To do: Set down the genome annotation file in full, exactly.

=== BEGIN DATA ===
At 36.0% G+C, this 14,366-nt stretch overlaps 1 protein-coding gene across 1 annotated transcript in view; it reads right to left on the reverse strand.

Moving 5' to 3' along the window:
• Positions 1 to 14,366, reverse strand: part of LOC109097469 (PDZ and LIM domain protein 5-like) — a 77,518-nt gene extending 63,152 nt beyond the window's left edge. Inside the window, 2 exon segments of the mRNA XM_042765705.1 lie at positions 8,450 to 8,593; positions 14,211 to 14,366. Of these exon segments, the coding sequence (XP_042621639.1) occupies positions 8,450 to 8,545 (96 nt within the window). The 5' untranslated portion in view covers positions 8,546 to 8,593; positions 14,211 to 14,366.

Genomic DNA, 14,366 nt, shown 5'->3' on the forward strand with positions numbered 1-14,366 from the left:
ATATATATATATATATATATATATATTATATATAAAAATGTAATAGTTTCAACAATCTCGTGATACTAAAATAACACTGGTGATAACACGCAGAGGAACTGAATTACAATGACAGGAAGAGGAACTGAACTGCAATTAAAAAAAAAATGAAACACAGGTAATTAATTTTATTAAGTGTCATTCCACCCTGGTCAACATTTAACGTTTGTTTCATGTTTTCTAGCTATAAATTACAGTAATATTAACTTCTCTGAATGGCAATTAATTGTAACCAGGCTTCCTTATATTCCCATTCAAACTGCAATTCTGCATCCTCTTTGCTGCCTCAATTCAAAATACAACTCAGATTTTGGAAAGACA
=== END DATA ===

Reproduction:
At 36.0% G+C, this 14,366-nt stretch overlaps 1 protein-coding gene across 1 annotated transcript in view; it reads right to left on the reverse strand.

Moving 5' to 3' along the window:
• Positions 1 to 14,366, reverse strand: part of LOC109097469 (PDZ and LIM domain protein 5-like) — a 77,518-nt gene extending 63,152 nt beyond the window's left edge. Inside the window, 2 exon segments of the mRNA XM_042765705.1 lie at positions 8,450 to 8,593; positions 14,211 to 14,366. Of these exon segments, the coding sequence (XP_042621639.1) occupies positions 8,450 to 8,545 (96 nt within the window). The 5' untranslated portion in view covers positions 8,546 to 8,593; positions 14,211 to 14,366.

Genomic DNA, 14,366 nt, shown 5'->3' on the forward strand with positions numbered 1-14,366 from the left:
ATATATATATATATATATATATATATTATATATAAAAATGTAATAGTTTCAACAATCTCGTGATACTAAAATAACACTGGTGATAACACGCAGAGGAACTGAATTACAATGACAGGAAGAGGAACTGAACTGCAATTAAAAAAAAAATGAAACACAGGTAATTAATTTTATTAAGTGTCATTCCACCCTGGTCAACATTTAACGTTTGTTTCATGTTTTCTAGCTATAAATTACAGTAATATTAACTTCTCTGAATGGCAATTAATTGTAACCAGGCTTCCTTATATTCCCATTCAAACTGCAATTCTGCATCCTCTTTGCTGCCTCAATTCAAAATACAACTCAGATTTTGGAAAGACA